Brotherhood of the Pre-Raphaelites (part 4)
A storm broke out in 1850, partly due to Rossetti’s tactlessness. All members of the fraternity had to sacredly keep the secrets of the initials of “PRB” sacred, and so far no one has noticed them on the canvases. But Rossetti, who loved mystery, was inclined to uncover secrets. He revealed to several friends the secret of the three letters. Rumors about this leaked to the press, and conservative criticism considered that it was not a matter of young beginner painters, but of an organized movement pursuing clearly revolutionary goals.In 1850, magazines and newspapers favorable in the past year carried the pre-Raphaelites new works: they were accused of affectation and the pursuit of sensation. The main target was Milles and Hunt, but Rossetti also got it. Painfully sensitive to criticism, he decided never to exhibit again and really kept his promise.
Milles was especially blamed for the too literal depiction of a religious plot, the naturalism of details, and the stiffness of colors in the painting “Christ in the House of Parents.” The most ridiculous abuse, unfortunately, came from Dickens.
Salvation from bullying came unexpectedly. For the Pre-Raphaelites, D. Ruskin stood up. He was then the largest English art critic, enjoying unquestioned authority. In 1851, Reskin wrote two letters to the Times newspaper, where he gave an explanation of the “ill-fated” name and approved the principles of artists. Reskin published a brochure about these masters, which served as a turning point in their fate.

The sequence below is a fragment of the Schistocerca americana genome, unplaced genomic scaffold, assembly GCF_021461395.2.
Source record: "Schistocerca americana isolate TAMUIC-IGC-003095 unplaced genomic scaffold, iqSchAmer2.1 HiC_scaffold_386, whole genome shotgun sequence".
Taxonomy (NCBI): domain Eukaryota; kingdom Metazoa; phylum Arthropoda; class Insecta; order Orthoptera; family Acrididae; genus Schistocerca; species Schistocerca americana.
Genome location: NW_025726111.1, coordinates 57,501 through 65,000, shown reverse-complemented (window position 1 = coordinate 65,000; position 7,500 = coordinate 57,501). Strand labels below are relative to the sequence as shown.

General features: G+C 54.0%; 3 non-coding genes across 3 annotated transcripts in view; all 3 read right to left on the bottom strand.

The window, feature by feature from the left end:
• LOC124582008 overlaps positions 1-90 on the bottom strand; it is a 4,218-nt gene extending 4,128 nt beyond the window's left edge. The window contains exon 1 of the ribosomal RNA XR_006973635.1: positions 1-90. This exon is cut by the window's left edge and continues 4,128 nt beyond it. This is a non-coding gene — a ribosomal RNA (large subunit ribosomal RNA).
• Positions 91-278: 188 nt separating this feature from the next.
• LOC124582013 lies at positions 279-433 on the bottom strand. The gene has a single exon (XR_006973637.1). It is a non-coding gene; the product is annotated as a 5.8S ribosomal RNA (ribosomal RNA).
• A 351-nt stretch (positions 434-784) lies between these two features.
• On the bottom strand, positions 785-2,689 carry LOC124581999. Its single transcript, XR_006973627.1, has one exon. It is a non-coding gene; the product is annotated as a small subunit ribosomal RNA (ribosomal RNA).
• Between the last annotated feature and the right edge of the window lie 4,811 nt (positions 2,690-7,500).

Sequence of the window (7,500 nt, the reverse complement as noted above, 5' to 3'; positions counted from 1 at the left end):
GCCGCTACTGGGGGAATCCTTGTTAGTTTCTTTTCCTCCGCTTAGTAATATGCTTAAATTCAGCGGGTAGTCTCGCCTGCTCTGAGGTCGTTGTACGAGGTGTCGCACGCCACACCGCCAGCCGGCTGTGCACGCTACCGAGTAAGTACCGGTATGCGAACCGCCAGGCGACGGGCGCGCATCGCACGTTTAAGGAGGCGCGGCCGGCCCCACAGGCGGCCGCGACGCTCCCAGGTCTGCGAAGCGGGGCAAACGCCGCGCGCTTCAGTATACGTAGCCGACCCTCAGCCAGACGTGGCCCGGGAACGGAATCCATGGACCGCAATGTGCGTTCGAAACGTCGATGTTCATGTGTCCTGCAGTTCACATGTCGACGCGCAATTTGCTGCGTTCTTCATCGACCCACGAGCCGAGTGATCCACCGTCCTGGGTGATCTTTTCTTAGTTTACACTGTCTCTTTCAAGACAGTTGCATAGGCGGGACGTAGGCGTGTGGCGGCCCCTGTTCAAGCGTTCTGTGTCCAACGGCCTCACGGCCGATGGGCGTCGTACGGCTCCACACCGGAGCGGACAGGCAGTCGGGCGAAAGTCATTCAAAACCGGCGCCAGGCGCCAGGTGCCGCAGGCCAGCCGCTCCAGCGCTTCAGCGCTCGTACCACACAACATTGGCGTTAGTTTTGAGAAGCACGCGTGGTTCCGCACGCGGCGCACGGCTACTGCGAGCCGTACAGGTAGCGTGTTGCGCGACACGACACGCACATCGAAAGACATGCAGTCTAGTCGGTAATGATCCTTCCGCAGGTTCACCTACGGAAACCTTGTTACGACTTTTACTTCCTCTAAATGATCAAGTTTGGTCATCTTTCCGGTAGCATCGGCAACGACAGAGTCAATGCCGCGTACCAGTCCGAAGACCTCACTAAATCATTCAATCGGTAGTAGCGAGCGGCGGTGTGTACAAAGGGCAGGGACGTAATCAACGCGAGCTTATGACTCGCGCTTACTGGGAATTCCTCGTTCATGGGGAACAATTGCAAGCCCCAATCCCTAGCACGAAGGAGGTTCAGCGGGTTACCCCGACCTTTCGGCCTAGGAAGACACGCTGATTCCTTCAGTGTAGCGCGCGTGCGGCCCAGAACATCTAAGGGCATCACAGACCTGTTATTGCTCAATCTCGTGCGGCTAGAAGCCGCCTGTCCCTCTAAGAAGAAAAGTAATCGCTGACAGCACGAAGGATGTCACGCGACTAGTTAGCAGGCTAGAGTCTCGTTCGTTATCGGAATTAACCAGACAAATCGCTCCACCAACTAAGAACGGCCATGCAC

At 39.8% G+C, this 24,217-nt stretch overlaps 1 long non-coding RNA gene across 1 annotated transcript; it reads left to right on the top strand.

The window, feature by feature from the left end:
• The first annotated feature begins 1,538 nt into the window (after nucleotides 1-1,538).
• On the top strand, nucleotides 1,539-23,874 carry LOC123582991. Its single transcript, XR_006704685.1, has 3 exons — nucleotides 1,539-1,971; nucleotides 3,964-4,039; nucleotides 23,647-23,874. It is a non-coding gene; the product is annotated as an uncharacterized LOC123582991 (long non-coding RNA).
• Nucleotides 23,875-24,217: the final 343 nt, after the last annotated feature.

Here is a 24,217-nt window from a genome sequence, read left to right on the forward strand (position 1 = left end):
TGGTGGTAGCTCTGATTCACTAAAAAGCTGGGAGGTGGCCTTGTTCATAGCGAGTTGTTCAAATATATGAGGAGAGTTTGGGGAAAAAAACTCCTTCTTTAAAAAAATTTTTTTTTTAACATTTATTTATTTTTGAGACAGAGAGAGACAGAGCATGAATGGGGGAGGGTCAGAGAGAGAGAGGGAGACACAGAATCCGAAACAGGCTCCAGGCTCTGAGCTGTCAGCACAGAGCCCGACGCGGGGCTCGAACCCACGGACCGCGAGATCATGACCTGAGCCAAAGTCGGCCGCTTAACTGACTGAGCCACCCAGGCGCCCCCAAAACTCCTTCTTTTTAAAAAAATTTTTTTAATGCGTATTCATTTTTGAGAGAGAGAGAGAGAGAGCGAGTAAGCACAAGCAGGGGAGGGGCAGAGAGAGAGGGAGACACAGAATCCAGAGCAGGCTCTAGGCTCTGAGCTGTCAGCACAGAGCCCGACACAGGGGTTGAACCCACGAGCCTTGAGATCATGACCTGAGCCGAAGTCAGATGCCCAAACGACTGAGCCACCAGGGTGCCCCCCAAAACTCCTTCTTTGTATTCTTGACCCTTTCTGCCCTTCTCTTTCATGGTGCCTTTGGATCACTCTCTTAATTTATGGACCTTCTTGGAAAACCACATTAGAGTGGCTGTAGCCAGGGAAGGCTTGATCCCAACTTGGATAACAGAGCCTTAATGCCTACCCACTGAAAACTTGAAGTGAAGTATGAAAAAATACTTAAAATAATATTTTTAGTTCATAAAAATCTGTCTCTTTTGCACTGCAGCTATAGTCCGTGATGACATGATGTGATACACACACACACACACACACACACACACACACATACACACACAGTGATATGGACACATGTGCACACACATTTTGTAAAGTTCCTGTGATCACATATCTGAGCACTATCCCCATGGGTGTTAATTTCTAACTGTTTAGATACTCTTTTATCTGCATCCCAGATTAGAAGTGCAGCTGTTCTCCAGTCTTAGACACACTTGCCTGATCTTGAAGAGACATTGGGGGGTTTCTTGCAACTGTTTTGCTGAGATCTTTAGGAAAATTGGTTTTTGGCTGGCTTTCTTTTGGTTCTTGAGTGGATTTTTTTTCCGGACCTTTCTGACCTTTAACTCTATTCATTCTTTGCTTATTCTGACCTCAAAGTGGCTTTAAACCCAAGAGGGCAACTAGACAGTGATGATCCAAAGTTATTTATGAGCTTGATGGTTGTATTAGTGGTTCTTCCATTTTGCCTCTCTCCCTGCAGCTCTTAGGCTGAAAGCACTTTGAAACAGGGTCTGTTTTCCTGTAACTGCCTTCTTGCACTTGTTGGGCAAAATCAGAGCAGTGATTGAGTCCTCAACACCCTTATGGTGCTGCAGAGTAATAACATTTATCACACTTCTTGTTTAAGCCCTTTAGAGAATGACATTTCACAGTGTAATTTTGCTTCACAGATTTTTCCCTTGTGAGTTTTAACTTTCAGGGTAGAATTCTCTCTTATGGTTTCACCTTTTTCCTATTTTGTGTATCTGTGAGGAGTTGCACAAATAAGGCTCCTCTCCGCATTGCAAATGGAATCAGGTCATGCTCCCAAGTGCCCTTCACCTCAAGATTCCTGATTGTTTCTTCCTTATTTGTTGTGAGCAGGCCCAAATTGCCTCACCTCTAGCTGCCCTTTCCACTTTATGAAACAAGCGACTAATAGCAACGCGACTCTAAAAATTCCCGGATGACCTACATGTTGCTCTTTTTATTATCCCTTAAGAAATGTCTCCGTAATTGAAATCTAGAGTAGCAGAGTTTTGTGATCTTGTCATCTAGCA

At the academic exhibition of 1852, “Hired Shepherd” Hunt and “Ophelia” Milles were already welcomed positively. But the “brothers” almost ceased to meet, and the fate of each of them went apart. The first stage of the movement was behind.
The search for significant meaningful or symbolic, such as Hunt’s, for example, realism of the best paintings of this period: Hunt’s “Shepherd” by Hunt, “Blind Girl” and “Ophelia” by Milles, “Labor” by Brown.
Hunt tried to translate biblical subjects on a scientific and ethnographic basis. In The Hired Shepherd, the lyrical theme is drowned out by a host of “symbolic” little things. Everything is written in detail from nature, but is not coordinated in terms of aperture ratio and color.
Milles was by nature a man of a different kind and rather inclined to sentimentality. Later, having achieved wealth and recognition in secular society, he shuddered recalling the incredible efforts that it took to pre-Raphaelite to write in detail the details of The Blind Girl, who did not see the beauty of nature. The typical rural landscape of England, crowned with a double rainbow, is painted simply and convincingly, just like the picture of Ophelia. She is also interesting as the first portrait of Lizzie Siddal, model and future wife of Dante Gabriel Rossetti. Milles made her – for the sake of realism – pose while lying in the bath. Perhaps the endless diseases of Lizzy began with a cold from these long wet sessions. Milles, like Hunt, wrote all the elements of the composition separately – and a rose bush, and a river, and flowers, and a drowning Ophelia.